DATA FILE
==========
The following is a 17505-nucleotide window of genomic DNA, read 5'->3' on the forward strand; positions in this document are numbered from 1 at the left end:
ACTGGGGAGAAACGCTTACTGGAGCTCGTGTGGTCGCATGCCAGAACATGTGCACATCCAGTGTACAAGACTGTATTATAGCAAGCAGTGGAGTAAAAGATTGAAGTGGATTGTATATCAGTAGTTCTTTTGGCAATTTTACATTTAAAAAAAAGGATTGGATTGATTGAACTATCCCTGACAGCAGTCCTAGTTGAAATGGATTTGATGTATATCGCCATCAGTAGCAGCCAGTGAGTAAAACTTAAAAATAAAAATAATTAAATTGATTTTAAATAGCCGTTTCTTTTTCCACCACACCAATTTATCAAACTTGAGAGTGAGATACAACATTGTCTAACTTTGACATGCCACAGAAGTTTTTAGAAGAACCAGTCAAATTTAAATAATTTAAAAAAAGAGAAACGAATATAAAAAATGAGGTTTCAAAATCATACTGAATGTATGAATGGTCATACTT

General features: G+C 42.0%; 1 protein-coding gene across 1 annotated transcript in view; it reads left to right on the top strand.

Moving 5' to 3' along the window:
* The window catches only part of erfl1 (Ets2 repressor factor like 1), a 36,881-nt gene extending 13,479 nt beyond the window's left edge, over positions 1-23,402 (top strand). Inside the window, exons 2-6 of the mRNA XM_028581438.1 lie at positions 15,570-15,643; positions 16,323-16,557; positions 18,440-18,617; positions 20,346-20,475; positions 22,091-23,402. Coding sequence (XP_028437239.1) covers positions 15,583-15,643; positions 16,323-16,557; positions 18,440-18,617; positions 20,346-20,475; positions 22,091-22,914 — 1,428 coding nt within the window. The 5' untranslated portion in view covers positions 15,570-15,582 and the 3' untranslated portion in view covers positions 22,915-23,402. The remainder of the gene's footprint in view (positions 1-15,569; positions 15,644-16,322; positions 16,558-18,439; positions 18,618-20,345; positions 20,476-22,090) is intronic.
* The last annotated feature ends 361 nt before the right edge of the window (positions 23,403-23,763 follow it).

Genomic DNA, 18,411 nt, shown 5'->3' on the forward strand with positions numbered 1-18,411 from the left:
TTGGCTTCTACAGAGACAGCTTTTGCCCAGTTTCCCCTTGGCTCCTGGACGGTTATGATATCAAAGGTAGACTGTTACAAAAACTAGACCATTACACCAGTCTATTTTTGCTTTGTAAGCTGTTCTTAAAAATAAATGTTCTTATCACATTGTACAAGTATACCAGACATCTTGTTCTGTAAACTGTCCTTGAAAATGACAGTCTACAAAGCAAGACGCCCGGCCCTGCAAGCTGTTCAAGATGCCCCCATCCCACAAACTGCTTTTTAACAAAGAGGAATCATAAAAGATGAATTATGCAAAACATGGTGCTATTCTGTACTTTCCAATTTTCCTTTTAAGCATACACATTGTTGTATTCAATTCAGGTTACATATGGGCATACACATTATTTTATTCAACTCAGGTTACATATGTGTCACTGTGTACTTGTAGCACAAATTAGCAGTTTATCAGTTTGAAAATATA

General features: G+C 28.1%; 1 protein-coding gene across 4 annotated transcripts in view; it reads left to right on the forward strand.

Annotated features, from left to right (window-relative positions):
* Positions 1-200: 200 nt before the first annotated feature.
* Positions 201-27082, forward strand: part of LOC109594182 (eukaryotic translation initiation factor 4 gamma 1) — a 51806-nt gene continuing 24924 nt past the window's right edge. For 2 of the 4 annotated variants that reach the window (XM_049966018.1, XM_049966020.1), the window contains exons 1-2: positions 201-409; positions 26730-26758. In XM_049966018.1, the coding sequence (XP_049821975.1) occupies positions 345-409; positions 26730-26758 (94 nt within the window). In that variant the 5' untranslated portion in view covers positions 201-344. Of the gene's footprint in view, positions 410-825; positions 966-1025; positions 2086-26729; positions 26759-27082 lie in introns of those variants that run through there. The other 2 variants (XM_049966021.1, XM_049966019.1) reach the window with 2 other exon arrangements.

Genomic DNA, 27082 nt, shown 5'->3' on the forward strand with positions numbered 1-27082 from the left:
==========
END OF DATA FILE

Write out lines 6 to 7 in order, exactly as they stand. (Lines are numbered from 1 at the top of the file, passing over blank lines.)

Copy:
* The last annotated feature ends 361 nt before the right edge of the window (positions 23,403-23,763 follow it).

Genomic DNA, 18,411 nt, shown 5'->3' on the forward strand with positions numbered 1-18,411 from the left: